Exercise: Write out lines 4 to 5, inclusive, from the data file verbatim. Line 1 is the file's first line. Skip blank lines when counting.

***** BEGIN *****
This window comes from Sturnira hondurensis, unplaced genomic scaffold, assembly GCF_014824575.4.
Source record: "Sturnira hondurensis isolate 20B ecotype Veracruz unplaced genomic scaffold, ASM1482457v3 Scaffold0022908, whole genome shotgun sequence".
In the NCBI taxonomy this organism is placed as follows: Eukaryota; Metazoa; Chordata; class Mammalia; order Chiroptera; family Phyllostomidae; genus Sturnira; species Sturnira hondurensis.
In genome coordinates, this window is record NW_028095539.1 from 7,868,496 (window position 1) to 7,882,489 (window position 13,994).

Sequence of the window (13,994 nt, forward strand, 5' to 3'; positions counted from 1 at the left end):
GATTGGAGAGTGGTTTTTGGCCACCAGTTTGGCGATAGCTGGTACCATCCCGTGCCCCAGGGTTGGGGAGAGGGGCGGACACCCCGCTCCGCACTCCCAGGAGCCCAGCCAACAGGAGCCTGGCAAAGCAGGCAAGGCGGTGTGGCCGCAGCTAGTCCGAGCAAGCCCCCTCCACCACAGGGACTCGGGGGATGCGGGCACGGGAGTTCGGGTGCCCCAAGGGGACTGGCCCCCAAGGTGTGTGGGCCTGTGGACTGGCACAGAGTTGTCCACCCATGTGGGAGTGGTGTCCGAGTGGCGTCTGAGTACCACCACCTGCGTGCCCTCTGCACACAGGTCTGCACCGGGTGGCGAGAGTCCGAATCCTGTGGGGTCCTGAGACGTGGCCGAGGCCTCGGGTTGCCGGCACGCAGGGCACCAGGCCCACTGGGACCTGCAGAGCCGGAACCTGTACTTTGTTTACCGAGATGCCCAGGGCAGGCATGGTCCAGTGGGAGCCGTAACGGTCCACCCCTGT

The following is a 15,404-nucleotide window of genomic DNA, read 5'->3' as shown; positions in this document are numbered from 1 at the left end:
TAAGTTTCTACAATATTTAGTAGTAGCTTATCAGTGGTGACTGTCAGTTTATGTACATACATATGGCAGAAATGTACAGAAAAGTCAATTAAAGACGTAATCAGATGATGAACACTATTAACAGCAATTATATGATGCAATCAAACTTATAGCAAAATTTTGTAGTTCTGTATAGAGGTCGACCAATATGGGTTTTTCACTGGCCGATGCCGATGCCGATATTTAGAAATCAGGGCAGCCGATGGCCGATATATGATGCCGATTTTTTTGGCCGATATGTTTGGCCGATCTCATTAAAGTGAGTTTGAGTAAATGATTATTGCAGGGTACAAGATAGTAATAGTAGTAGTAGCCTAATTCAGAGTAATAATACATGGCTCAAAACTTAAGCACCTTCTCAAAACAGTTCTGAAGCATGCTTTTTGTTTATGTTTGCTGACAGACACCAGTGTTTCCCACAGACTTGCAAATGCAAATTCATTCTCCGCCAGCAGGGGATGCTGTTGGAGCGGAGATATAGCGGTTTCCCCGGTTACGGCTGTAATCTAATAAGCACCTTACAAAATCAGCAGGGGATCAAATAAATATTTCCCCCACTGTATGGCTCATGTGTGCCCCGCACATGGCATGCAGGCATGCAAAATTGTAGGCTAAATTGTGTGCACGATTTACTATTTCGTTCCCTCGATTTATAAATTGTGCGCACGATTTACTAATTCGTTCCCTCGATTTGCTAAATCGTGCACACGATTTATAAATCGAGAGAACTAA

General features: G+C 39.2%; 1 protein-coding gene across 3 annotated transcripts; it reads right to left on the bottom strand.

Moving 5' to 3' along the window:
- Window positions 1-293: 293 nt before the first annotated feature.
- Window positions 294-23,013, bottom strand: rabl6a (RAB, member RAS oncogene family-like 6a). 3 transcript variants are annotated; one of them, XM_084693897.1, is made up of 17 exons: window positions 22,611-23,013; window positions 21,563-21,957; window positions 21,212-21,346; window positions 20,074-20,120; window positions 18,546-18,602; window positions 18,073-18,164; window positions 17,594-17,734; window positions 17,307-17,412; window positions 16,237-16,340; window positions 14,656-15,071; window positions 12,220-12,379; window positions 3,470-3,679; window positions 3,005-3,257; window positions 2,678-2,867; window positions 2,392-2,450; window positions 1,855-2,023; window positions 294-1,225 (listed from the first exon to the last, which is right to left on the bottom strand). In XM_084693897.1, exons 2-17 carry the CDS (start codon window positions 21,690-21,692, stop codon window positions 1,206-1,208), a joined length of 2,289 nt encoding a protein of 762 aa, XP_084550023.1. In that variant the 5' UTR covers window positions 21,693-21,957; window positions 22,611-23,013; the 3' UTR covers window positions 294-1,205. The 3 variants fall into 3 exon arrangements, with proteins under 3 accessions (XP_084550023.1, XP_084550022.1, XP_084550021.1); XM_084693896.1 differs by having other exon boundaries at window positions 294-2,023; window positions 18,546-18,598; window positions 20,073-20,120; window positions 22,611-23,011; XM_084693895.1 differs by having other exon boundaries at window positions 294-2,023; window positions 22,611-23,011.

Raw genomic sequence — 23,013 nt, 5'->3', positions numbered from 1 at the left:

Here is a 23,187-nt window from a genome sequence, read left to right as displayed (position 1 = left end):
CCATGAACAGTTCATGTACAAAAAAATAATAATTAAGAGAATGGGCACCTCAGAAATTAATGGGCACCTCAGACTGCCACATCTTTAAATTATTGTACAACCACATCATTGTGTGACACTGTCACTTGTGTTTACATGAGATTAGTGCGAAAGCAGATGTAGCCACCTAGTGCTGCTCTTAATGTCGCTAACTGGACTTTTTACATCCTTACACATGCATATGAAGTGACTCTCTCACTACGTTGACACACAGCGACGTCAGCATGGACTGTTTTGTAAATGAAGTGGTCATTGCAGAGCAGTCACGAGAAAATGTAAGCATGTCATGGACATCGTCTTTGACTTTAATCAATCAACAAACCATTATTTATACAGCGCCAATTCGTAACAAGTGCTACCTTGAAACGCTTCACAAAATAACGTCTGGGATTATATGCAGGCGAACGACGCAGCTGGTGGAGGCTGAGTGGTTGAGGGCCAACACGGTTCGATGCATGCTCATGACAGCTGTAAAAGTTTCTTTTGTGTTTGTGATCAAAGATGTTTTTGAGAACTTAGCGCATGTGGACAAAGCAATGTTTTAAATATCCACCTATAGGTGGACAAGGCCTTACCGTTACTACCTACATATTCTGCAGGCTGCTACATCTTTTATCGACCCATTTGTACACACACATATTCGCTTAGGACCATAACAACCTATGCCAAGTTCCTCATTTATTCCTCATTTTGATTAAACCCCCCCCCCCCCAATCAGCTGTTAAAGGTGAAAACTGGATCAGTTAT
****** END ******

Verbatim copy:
In genome coordinates, this window is record NW_028095539.1 from 7,868,496 (window position 1) to 7,882,489 (window position 13,994).

Sequence of the window (13,994 nt, forward strand, 5' to 3'; positions counted from 1 at the left end):